When Will We Have a Judicious Immigration Debate?

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Since the Donald Trump phenomenon began I have asked a simple question:

"Which has the best chance to reach fruition: Donald Trump becoming president or a sparrow reaching Mars with an anvil tied to its tail?"

As of this writing, the sparrow is a heavy favorite.

The significance of Trump is not so much his status as the Republican frontrunner with more than 400 days before Election Day, but how he managed to attain this position--his overt display of xenophobia under the guise of public policy to address immigration.

As much as the Republican Party would like to portray Trump as an aberration, the kooky uncle who picked the lock in the attic and crashed the Thanksgiving Day dinner, is he not saying what the party has been advocating since 2001, which has systematically cost them large swaths of the Hispanic vote?

In the aftermath of the 9/11 tragedy conservatives reprised the illegal immigration debate by comingling the people who risked their lives to come to America illegally for work with those who came here legally to send Jets into the World Trade Center, the Pentagon, and into a field in Pennsylvania.

The canard of fear conveniently and maliciously overshadows the much-needed debate on immigration, which can only be accomplished through a dispassionate lens that relies heavily on reality.

The obvious portion of that reality says it is impossible to deport some 11 million people. To this, Trump and others have questioned the validity of Section 1 of the 14th Amendment.

What about the economic piece of the immigration debate?

Economists Angel Aguiar and Terrie Walmsley conducted a 2013 study and their findings reveal where full deportation (the unlikely Trump et al position) reduces gross domestic product by 0.61 percent; legalization with borders increases GDP by 0.17 percent.

This data factors high and low skill workers. Specifically addressing low-skill workers, University of California economist Gordon Hanson concludes that low-skilled immigrant workers can make the American economy more efficient. Hanson offers the mobility factor of low-skilled immigrant workers is higher than native-born American workers.

According to Hanson:

"Low-skilled U.S.-born workers tend to be immobile across regions. When, say, the demand for low-skilled labor picks up in North Carolina, native-born workers in other regions are slow to move in . . . The consequence of the immobility of low skilled labor is to gum up the labor market, slowing the pace of growth in booming regions and the pace of recovery in slumping regions."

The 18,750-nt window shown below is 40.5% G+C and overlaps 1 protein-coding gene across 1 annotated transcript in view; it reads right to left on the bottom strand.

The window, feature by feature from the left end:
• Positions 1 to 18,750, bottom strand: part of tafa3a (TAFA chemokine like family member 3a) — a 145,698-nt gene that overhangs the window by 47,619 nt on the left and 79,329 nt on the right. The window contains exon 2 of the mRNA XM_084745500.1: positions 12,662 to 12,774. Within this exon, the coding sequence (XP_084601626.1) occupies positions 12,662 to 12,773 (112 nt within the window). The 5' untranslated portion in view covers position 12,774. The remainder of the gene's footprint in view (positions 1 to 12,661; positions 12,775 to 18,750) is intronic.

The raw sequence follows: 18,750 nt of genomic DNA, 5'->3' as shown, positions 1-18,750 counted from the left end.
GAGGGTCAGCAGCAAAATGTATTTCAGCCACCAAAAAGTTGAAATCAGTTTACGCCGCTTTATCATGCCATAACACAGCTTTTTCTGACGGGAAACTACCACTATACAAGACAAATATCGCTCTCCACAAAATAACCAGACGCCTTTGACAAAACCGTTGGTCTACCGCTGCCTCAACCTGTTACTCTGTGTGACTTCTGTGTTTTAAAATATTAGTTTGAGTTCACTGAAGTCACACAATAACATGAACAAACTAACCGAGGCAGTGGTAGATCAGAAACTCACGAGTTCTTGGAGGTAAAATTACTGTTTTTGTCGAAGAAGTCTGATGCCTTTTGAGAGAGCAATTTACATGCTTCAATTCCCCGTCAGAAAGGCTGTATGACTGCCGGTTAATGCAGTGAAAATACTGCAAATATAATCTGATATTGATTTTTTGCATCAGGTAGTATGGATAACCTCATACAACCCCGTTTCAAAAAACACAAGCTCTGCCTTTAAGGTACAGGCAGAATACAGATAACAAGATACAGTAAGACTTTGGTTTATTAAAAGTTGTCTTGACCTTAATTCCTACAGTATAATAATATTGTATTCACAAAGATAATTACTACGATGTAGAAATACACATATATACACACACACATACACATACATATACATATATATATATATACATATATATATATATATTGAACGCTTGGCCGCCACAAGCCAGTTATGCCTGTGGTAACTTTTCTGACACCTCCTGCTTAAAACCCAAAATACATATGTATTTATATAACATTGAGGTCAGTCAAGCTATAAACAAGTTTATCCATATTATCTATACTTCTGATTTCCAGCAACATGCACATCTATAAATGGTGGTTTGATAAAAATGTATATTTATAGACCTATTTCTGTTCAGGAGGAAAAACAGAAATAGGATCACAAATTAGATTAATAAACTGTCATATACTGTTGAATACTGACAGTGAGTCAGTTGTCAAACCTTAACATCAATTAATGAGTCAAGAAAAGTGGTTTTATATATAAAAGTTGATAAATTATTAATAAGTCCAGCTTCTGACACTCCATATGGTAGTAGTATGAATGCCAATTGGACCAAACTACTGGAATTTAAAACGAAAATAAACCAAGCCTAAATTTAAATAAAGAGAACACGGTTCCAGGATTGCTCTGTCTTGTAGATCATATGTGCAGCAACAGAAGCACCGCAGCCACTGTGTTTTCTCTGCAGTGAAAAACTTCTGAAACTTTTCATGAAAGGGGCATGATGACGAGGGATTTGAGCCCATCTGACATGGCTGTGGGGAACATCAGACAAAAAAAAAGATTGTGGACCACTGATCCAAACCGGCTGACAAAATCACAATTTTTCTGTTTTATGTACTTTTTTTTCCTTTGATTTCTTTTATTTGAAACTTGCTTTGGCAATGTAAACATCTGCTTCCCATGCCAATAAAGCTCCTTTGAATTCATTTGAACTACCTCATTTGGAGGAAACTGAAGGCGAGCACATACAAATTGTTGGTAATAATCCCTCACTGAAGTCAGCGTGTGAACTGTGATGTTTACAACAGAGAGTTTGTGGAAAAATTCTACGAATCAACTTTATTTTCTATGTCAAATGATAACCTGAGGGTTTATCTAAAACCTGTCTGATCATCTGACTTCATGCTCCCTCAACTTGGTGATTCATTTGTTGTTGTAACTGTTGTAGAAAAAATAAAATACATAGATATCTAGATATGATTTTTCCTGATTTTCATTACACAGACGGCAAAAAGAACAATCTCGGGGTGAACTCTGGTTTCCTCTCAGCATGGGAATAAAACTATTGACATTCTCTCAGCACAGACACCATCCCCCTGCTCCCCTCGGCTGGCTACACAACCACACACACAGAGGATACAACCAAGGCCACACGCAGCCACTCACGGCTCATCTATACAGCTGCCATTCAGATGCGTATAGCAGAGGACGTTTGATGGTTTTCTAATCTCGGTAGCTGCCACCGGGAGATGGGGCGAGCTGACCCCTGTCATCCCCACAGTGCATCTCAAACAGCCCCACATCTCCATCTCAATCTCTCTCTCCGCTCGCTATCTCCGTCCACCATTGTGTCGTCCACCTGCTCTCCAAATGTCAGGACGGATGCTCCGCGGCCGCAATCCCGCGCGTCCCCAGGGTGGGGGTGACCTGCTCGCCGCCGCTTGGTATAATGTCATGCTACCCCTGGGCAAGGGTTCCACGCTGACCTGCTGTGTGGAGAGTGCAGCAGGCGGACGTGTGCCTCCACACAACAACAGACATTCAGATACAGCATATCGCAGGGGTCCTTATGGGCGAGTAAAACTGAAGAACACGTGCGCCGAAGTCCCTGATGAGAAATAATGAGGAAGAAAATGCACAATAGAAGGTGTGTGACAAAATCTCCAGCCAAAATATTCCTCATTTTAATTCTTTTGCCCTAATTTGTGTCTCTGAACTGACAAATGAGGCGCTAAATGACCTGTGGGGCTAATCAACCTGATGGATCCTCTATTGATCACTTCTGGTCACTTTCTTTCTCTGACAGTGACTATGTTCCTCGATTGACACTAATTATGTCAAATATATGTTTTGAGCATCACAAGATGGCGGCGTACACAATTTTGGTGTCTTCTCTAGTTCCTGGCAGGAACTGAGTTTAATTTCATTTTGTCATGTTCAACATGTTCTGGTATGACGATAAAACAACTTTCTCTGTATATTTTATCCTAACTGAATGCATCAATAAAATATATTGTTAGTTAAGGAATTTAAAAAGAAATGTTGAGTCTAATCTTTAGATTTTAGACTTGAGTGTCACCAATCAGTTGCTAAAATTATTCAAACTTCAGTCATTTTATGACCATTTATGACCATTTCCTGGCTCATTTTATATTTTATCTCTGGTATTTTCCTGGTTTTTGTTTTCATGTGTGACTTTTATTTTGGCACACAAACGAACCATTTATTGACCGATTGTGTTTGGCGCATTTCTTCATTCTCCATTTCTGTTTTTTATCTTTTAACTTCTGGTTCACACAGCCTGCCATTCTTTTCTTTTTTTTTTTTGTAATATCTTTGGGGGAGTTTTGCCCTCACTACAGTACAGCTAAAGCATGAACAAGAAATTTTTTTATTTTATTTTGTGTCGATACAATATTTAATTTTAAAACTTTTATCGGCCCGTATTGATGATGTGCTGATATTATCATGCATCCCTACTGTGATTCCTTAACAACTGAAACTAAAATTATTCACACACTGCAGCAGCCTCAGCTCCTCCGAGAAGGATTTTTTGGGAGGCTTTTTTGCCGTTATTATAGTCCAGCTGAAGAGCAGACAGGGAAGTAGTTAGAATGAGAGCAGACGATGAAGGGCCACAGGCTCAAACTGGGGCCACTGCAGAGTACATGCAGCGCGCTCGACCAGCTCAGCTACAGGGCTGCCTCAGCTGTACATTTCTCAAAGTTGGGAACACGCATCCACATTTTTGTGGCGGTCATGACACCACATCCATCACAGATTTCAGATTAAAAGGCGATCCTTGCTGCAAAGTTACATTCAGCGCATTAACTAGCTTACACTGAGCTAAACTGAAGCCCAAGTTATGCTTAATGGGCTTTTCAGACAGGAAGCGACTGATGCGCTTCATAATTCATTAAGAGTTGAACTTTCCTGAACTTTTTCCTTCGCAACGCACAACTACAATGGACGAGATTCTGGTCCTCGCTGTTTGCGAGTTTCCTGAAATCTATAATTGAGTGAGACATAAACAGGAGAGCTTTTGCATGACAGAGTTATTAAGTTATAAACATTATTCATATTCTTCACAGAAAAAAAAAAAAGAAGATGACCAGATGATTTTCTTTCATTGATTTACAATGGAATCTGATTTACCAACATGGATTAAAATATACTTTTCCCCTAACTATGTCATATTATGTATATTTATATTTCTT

The xenophobia position also holds that the current immigration dilemma suppresses wages, but a 2010 study by the Brookings Institute concluded that, "The most recent academic research suggests that, on average, immigrants raise the overall standard of living of American workers by boosting wages and lowering prices."

Even a judicious immigration policy would not equate to perfection. The unintended consequences would most likely include individual cases where workers were pushed out of due to immigrant competition. But isn't competition germane to a market economy?

Moreover, the xenophobes dominate this debate void of any historical context. Was it not a forced immigration policy that allowed America to go from fledging nation in 1787 to amassing more than 80 percent of the global market share for cotton by 1860?

According to Cornell University professor Edward Baptist, cotton's economic impact in the 19th century was akin to oil in the 20th century and the microchip in the 21st century.

But the economic efficacy of immigration is not the debate we're having.

It is the same debate whether under the shroud of law and order, family values, or some other harmless sounding phrase that masks the vitriol that it spews.

Because one wants restrictions on immigration does not make one by definition a xenophobe, but that is not the conversation that is dominating the discussion. Rather, it is a mountain of reactionary hatred, fortified by fear, that subsumes the current conversation.

Trump did not start this debate. But in his albeit overtly bombastic Neanderthal manner he has taken it to a place this is causing discomfort for his GOP rivals and many within the party at-large.

Ironically, Presidents George W. Bush and Barack Obama have put forth similar immigration plans that have gone nowhere.

Maybe xenophobia is the flavor of the season. The only sticking point is the way Trump is serving the dish.